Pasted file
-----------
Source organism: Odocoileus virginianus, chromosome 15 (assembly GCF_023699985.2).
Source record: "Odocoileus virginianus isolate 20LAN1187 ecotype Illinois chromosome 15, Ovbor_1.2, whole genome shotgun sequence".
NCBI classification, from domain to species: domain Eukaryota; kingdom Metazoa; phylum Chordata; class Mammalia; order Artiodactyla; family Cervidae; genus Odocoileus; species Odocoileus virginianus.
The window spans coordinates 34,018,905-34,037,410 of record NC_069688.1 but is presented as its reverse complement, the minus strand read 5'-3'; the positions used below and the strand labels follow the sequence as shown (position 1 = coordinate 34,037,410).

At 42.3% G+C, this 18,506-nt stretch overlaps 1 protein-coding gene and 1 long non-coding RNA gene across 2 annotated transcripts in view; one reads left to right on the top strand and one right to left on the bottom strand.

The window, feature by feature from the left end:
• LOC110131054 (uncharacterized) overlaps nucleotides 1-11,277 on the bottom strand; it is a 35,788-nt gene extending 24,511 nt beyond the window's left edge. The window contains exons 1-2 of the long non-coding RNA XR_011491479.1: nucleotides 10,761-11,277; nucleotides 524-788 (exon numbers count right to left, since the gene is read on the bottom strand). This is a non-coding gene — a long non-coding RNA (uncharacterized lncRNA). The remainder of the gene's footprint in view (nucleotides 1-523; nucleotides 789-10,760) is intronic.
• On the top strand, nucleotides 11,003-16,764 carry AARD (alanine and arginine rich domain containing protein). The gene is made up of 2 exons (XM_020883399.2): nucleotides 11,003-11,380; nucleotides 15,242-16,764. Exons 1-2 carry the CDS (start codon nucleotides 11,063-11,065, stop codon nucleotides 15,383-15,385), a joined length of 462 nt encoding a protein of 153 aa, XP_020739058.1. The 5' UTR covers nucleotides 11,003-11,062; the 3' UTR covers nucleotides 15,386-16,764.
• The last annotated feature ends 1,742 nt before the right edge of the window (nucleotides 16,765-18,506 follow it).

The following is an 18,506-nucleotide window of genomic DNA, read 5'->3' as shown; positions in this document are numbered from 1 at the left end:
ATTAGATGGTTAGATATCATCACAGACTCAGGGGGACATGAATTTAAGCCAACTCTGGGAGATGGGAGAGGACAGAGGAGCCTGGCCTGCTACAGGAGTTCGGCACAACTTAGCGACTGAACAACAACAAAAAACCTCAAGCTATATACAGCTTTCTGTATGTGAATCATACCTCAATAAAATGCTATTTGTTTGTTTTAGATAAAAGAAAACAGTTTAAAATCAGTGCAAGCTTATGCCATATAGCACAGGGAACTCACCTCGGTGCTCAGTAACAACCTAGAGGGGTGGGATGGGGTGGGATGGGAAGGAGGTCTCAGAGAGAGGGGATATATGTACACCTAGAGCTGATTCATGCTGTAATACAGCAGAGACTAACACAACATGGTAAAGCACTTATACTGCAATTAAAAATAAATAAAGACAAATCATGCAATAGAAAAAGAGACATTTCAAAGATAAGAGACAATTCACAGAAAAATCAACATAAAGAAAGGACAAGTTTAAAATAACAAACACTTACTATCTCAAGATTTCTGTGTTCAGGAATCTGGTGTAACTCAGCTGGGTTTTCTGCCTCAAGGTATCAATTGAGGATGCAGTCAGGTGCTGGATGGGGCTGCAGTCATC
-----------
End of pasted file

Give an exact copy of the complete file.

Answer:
Source organism: Odocoileus virginianus, chromosome 15 (assembly GCF_023699985.2).
Source record: "Odocoileus virginianus isolate 20LAN1187 ecotype Illinois chromosome 15, Ovbor_1.2, whole genome shotgun sequence".
NCBI classification, from domain to species: domain Eukaryota; kingdom Metazoa; phylum Chordata; class Mammalia; order Artiodactyla; family Cervidae; genus Odocoileus; species Odocoileus virginianus.
The window spans coordinates 34,018,905-34,037,410 of record NC_069688.1 but is presented as its reverse complement, the minus strand read 5'-3'; the positions used below and the strand labels follow the sequence as shown (position 1 = coordinate 34,037,410).

At 42.3% G+C, this 18,506-nt stretch overlaps 1 protein-coding gene and 1 long non-coding RNA gene across 2 annotated transcripts in view; one reads left to right on the top strand and one right to left on the bottom strand.

The window, feature by feature from the left end:
• LOC110131054 (uncharacterized) overlaps nucleotides 1-11,277 on the bottom strand; it is a 35,788-nt gene extending 24,511 nt beyond the window's left edge. The window contains exons 1-2 of the long non-coding RNA XR_011491479.1: nucleotides 10,761-11,277; nucleotides 524-788 (exon numbers count right to left, since the gene is read on the bottom strand). This is a non-coding gene — a long non-coding RNA (uncharacterized lncRNA). The remainder of the gene's footprint in view (nucleotides 1-523; nucleotides 789-10,760) is intronic.
• On the top strand, nucleotides 11,003-16,764 carry AARD (alanine and arginine rich domain containing protein). The gene is made up of 2 exons (XM_020883399.2): nucleotides 11,003-11,380; nucleotides 15,242-16,764. Exons 1-2 carry the CDS (start codon nucleotides 11,063-11,065, stop codon nucleotides 15,383-15,385), a joined length of 462 nt encoding a protein of 153 aa, XP_020739058.1. The 5' UTR covers nucleotides 11,003-11,062; the 3' UTR covers nucleotides 15,386-16,764.
• The last annotated feature ends 1,742 nt before the right edge of the window (nucleotides 16,765-18,506 follow it).

The following is an 18,506-nucleotide window of genomic DNA, read 5'->3' as shown; positions in this document are numbered from 1 at the left end:
ATTAGATGGTTAGATATCATCACAGACTCAGGGGGACATGAATTTAAGCCAACTCTGGGAGATGGGAGAGGACAGAGGAGCCTGGCCTGCTACAGGAGTTCGGCACAACTTAGCGACTGAACAACAACAAAAAACCTCAAGCTATATACAGCTTTCTGTATGTGAATCATACCTCAATAAAATGCTATTTGTTTGTTTTAGATAAAAGAAAACAGTTTAAAATCAGTGCAAGCTTATGCCATATAGCACAGGGAACTCACCTCGGTGCTCAGTAACAACCTAGAGGGGTGGGATGGGGTGGGATGGGAAGGAGGTCTCAGAGAGAGGGGATATATGTACACCTAGAGCTGATTCATGCTGTAATACAGCAGAGACTAACACAACATGGTAAAGCACTTATACTGCAATTAAAAATAAATAAAGACAAATCATGCAATAGAAAAAGAGACATTTCAAAGATAAGAGACAATTCACAGAAAAATCAACATAAAGAAAGGACAAGTTTAAAATAACAAACACTTACTATCTCAAGATTTCTGTGTTCAGGAATCTGGTGTAACTCAGCTGGGTTTTCTGCCTCAAGGTATCAATTGAGGATGCAGTCAGGTGCTGGATGGGGCTGCAGTCATC